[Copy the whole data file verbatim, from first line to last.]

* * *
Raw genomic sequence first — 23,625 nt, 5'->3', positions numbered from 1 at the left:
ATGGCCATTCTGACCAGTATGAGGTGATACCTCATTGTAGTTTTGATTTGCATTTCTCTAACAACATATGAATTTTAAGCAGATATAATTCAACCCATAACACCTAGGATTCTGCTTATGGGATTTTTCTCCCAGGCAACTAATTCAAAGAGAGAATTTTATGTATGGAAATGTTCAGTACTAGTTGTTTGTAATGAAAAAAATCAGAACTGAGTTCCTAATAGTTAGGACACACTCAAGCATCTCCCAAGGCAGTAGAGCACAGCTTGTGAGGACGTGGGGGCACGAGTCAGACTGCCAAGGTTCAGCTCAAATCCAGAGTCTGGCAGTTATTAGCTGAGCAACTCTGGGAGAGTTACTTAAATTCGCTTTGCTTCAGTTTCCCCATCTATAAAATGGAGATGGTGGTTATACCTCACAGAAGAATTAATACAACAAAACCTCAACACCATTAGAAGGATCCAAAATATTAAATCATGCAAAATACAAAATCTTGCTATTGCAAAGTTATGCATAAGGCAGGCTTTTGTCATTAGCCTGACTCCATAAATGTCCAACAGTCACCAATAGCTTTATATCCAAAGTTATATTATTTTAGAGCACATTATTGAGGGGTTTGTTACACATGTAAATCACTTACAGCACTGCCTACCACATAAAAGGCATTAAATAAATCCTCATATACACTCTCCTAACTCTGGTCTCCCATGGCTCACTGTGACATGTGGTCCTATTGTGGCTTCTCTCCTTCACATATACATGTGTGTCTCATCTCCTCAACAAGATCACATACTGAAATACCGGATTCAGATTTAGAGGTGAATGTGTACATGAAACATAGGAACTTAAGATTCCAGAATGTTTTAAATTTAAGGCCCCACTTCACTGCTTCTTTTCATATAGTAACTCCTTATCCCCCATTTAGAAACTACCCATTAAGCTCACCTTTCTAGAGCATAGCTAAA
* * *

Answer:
Raw genomic sequence first — 23,625 nt, 5'->3', positions numbered from 1 at the left:
ATGGCCATTCTGACCAGTATGAGGTGATACCTCATTGTAGTTTTGATTTGCATTTCTCTAACAACATATGAATTTTAAGCAGATATAATTCAACCCATAACACCTAGGATTCTGCTTATGGGATTTTTCTCCCAGGCAACTAATTCAAAGAGAGAATTTTATGTATGGAAATGTTCAGTACTAGTTGTTTGTAATGAAAAAAATCAGAACTGAGTTCCTAATAGTTAGGACACACTCAAGCATCTCCCAAGGCAGTAGAGCACAGCTTGTGAGGACGTGGGGGCACGAGTCAGACTGCCAAGGTTCAGCTCAAATCCAGAGTCTGGCAGTTATTAGCTGAGCAACTCTGGGAGAGTTACTTAAATTCGCTTTGCTTCAGTTTCCCCATCTATAAAATGGAGATGGTGGTTATACCTCACAGAAGAATTAATACAACAAAACCTCAACACCATTAGAAGGATCCAAAATATTAAATCATGCAAAATACAAAATCTTGCTATTGCAAAGTTATGCATAAGGCAGGCTTTTGTCATTAGCCTGACTCCATAAATGTCCAACAGTCACCAATAGCTTTATATCCAAAGTTATATTATTTTAGAGCACATTATTGAGGGGTTTGTTACACATGTAAATCACTTACAGCACTGCCTACCACATAAAAGGCATTAAATAAATCCTCATATACACTCTCCTAACTCTGGTCTCCCATGGCTCACTGTGACATGTGGTCCTATTGTGGCTTCTCTCCTTCACATATACATGTGTGTCTCATCTCCTCAACAAGATCACATACTGAAATACCGGATTCAGATTTAGAGGTGAATGTGTACATGAAACATAGGAACTTAAGATTCCAGAATGTTTTAAATTTAAGGCCCCACTTCACTGCTTCTTTTCATATAGTAACTCCTTATCCCCCATTTAGAAACTACCCATTAAGCTCACCTTTCTAGAGCATAGCTAAA